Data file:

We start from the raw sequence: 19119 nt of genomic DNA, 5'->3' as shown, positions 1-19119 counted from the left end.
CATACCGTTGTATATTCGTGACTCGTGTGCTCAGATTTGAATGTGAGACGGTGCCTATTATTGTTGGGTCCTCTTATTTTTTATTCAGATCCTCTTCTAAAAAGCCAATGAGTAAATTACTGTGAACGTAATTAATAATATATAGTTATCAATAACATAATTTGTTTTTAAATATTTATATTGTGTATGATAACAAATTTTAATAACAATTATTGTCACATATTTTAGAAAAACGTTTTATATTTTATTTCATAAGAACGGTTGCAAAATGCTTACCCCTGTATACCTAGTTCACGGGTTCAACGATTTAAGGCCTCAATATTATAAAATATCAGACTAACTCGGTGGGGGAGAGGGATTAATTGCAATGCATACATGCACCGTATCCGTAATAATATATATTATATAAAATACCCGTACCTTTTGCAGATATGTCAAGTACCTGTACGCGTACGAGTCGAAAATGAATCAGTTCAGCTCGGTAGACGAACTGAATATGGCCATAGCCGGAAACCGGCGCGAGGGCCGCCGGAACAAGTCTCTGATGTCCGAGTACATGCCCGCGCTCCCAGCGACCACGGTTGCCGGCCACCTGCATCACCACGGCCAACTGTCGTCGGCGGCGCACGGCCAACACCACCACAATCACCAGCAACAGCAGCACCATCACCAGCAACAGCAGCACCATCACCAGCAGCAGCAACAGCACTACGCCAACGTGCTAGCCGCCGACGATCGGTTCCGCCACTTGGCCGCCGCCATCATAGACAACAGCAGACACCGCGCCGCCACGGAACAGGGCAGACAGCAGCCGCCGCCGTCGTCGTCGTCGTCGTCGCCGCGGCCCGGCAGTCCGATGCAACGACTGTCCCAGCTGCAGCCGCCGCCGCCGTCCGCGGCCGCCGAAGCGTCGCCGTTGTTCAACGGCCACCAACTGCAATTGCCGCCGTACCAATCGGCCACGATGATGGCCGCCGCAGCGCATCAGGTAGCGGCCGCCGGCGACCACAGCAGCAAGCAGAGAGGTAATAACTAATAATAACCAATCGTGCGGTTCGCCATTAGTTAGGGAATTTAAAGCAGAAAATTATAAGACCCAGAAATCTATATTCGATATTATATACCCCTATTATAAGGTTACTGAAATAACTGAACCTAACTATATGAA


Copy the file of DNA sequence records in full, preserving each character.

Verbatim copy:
We start from the raw sequence: 19119 nt of genomic DNA, 5'->3' as shown, positions 1-19119 counted from the left end.
CATACCGTTGTATATTCGTGACTCGTGTGCTCAGATTTGAATGTGAGACGGTGCCTATTATTGTTGGGTCCTCTTATTTTTTATTCAGATCCTCTTCTAAAAAGCCAATGAGTAAATTACTGTGAACGTAATTAATAATATATAGTTATCAATAACATAATTTGTTTTTAAATATTTATATTGTGTATGATAACAAATTTTAATAACAATTATTGTCACATATTTTAGAAAAACGTTTTATATTTTATTTCATAAGAACGGTTGCAAAATGCTTACCCCTGTATACCTAGTTCACGGGTTCAACGATTTAAGGCCTCAATATTATAAAATATCAGACTAACTCGGTGGGGGAGAGGGATTAATTGCAATGCATACATGCACCGTATCCGTAATAATATATATTATATAAAATACCCGTACCTTTTGCAGATATGTCAAGTACCTGTACGCGTACGAGTCGAAAATGAATCAGTTCAGCTCGGTAGACGAACTGAATATGGCCATAGCCGGAAACCGGCGCGAGGGCCGCCGGAACAAGTCTCTGATGTCCGAGTACATGCCCGCGCTCCCAGCGACCACGGTTGCCGGCCACCTGCATCACCACGGCCAACTGTCGTCGGCGGCGCACGGCCAACACCACCACAATCACCAGCAACAGCAGCACCATCACCAGCAACAGCAGCACCATCACCAGCAGCAGCAACAGCACTACGCCAACGTGCTAGCCGCCGACGATCGGTTCCGCCACTTGGCCGCCGCCATCATAGACAACAGCAGACACCGCGCCGCCACGGAACAGGGCAGACAGCAGCCGCCGCCGTCGTCGTCGTCGTCGTCGCCGCGGCCCGGCAGTCCGATGCAACGACTGTCCCAGCTGCAGCCGCCGCCGCCGTCCGCGGCCGCCGAAGCGTCGCCGTTGTTCAACGGCCACCAACTGCAATTGCCGCCGTACCAATCGGCCACGATGATGGCCGCCGCAGCGCATCAGGTAGCGGCCGCCGGCGACCACAGCAGCAAGCAGAGAGGTAATAACTAATAATAACCAATCGTGCGGTTCGCCATTAGTTAGGGAATTTAAAGCAGAAAATTATAAGACCCAGAAATCTATATTCGATATTATATACCCCTATTATAAGGTTACTGAAATAACTGAACCTAACTATATGAA